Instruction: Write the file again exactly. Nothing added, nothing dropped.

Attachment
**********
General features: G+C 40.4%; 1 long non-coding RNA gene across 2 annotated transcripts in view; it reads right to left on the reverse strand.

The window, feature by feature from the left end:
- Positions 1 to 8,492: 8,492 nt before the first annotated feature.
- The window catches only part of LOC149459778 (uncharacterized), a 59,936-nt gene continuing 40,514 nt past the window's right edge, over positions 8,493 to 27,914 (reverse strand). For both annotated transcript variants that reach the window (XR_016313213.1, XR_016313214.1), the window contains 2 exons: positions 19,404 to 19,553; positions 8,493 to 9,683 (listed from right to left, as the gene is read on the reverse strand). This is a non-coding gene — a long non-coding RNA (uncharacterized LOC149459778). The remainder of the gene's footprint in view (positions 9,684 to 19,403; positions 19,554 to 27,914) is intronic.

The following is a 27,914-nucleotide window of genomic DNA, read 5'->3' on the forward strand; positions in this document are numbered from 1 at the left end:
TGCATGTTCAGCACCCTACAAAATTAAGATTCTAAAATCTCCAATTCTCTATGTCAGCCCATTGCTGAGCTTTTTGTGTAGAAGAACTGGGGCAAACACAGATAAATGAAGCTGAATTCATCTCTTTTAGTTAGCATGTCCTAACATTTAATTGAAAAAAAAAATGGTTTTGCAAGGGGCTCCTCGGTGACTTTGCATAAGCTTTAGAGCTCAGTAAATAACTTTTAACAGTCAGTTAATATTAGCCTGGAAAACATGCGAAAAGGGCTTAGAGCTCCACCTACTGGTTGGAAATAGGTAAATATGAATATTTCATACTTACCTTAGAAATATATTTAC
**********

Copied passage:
General features: G+C 40.4%; 1 long non-coding RNA gene across 2 annotated transcripts in view; it reads right to left on the reverse strand.

The window, feature by feature from the left end:
- Positions 1 to 8,492: 8,492 nt before the first annotated feature.
- The window catches only part of LOC149459778 (uncharacterized), a 59,936-nt gene continuing 40,514 nt past the window's right edge, over positions 8,493 to 27,914 (reverse strand). For both annotated transcript variants that reach the window (XR_016313213.1, XR_016313214.1), the window contains 2 exons: positions 19,404 to 19,553; positions 8,493 to 9,683 (listed from right to left, as the gene is read on the reverse strand). This is a non-coding gene — a long non-coding RNA (uncharacterized LOC149459778). The remainder of the gene's footprint in view (positions 9,684 to 19,403; positions 19,554 to 27,914) is intronic.

The following is a 27,914-nucleotide window of genomic DNA, read 5'->3' on the forward strand; positions in this document are numbered from 1 at the left end:
TGCATGTTCAGCACCCTACAAAATTAAGATTCTAAAATCTCCAATTCTCTATGTCAGCCCATTGCTGAGCTTTTTGTGTAGAAGAACTGGGGCAAACACAGATAAATGAAGCTGAATTCATCTCTTTTAGTTAGCATGTCCTAACATTTAATTGAAAAAAAAAATGGTTTTGCAAGGGGCTCCTCGGTGACTTTGCATAAGCTTTAGAGCTCAGTAAATAACTTTTAACAGTCAGTTAATATTAGCCTGGAAAACATGCGAAAAGGGCTTAGAGCTCCACCTACTGGTTGGAAATAGGTAAATATGAATATTTCATACTTACCTTAGAAATATATTTAC